Sunday, October 14, 2007

More Rotten News from the World of Television Writing

So you've realized what I'm doing here. I'm trying to distract you from noticing how my promised major update isn't up yet by posting a series of brainfarts. Bread and circuses, my friends, bread and circuses. You learn a lot about that when you're working in the entertainment industry.

Speaking of which, here are more bad news from the world of televison writing. The recent rollback in the talent fee rates of writers, I've come to learn, is due to this newfangled scheme regarding the little bits of maggoty cheese they pay wordslingers. Before this, you see, talent fees were decided through lots of haggling with producers. The bigwigs have decided to do away with all that by standardizing talent fees. At Crusaders-Sacking-Constantinople rates, I must add. Under this scheme, a noob writer in, say, a televison soap gets fifteen pieces of maggoty cheese per script. On his next soap show, he gets a bit more. It goes on that way with each succeeding soap show until the writer either dies of exploitation-induced cancer or he reaches the limit at thirty pieces of maggoty cheese. Thirty. Yeah, something like how much Judas sold Jesus to the Pharisees for. The rotten thing about this is that a seasoned writer who's just starting out on a soap will still get noob rates.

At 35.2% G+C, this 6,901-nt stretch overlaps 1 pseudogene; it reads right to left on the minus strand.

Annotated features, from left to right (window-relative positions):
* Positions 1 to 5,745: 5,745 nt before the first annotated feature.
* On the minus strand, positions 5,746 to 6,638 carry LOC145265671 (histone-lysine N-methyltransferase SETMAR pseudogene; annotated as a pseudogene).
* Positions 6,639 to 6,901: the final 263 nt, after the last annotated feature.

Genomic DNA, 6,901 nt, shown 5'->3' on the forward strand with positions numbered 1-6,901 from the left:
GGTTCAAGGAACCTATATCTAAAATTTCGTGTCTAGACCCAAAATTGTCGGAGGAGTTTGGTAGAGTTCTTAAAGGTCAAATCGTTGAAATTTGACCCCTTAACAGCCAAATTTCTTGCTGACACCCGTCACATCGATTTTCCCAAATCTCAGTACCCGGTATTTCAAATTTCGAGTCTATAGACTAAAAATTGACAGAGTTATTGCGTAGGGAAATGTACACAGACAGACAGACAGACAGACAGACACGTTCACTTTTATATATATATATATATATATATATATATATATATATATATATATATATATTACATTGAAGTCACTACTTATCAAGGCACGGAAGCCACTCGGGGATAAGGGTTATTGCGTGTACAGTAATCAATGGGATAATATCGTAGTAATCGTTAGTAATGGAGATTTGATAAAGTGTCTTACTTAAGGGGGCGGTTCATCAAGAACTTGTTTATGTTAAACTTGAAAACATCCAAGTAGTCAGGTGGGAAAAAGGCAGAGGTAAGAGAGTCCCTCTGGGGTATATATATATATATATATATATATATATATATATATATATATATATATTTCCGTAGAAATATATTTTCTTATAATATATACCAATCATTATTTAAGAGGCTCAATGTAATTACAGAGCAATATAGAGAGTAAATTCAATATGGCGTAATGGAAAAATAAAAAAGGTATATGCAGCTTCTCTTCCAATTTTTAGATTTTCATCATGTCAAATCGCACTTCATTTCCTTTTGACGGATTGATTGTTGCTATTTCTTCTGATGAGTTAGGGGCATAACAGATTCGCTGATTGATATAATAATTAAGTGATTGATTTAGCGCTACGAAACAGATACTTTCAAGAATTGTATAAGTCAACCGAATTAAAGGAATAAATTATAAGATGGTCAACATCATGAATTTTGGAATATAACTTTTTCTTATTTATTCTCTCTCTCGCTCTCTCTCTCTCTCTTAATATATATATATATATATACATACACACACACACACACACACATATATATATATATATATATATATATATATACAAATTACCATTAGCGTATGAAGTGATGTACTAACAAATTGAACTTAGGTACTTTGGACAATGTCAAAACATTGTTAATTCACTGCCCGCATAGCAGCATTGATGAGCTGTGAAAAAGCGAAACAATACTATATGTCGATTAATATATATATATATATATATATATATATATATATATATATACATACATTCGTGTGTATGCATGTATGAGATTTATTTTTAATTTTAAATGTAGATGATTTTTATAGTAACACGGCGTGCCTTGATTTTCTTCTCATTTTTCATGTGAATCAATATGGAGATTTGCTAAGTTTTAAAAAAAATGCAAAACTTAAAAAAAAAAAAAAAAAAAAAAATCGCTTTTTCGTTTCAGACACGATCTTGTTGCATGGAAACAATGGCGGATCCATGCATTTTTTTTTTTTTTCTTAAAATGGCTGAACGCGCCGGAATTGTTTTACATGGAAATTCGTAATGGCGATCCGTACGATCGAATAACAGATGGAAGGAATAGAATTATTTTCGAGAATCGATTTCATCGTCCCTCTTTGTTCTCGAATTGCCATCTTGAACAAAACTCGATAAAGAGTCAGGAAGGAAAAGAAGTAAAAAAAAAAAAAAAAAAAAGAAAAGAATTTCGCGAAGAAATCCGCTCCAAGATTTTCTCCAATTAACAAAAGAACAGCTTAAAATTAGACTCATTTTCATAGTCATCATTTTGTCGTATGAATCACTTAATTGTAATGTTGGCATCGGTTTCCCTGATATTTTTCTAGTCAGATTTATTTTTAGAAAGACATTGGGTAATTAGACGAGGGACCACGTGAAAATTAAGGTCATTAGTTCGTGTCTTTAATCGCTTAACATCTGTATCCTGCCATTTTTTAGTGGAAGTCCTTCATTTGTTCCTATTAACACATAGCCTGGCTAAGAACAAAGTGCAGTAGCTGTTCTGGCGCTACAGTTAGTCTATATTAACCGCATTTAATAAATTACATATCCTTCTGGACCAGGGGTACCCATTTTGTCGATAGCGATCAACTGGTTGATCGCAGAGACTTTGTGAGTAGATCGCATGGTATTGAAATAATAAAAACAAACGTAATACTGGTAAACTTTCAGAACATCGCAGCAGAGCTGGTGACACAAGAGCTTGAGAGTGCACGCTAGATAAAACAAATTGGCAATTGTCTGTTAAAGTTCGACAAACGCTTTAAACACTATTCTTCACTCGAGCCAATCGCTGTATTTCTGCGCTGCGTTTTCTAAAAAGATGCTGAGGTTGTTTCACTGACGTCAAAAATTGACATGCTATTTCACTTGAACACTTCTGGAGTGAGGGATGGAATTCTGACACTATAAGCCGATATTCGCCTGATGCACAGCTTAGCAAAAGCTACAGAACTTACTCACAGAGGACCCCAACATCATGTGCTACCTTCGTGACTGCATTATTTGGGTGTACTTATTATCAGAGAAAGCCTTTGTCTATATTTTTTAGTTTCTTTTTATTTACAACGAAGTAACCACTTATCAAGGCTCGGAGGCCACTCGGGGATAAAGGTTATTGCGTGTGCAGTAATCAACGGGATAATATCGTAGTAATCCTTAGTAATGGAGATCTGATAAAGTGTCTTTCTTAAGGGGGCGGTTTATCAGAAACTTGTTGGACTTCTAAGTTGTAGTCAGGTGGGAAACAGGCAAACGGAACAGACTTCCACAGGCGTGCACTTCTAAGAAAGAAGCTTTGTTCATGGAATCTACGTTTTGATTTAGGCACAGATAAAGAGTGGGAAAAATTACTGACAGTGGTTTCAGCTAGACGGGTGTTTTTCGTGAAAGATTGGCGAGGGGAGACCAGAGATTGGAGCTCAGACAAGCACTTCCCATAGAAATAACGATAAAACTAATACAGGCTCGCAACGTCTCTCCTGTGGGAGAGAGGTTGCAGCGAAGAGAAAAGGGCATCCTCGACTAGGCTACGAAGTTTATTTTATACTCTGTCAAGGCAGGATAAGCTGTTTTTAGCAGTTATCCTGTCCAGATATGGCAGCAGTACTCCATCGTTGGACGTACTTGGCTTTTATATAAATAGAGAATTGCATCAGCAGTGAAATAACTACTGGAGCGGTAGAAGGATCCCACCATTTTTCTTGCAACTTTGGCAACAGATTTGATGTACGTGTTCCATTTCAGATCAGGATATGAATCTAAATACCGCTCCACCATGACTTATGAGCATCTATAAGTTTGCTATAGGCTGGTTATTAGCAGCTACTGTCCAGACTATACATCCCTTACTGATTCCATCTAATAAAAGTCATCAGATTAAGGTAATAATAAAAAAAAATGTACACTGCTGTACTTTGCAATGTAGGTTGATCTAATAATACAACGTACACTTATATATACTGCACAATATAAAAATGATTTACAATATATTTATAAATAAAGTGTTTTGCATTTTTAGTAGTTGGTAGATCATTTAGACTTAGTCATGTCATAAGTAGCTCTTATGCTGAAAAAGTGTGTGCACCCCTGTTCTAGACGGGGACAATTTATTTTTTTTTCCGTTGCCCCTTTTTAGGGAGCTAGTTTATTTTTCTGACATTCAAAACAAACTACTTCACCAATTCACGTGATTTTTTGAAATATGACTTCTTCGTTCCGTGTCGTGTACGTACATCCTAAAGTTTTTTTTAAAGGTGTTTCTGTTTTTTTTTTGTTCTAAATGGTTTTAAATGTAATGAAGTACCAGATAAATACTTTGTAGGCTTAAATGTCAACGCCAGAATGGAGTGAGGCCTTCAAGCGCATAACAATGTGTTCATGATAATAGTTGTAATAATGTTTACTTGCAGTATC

The Fourth Crusade is at the gates, friends.

On another front, I've been somewhat arguing with one of my bosses regarding what a writer is and isn't expected to do. As the reality head writer of that show, I have repeatedly been denied my request for a researcher for my team. My boss' position is that a writer should do his own research. I disagree on a few counts. For one thing, a writer isn't given any phone allowance or weekly call cards for that. But that's not really the point. What I'm trying to do is protect the interests of fellow writers by refusing to set a trend. If I agree to the writer-as-researcher principle, other shows will follow suit and require their writers to do their own research without any increase in talent fees. This will also jeopardize the jobs of researchers in the company. Anyway, the jury is still out on that issue.

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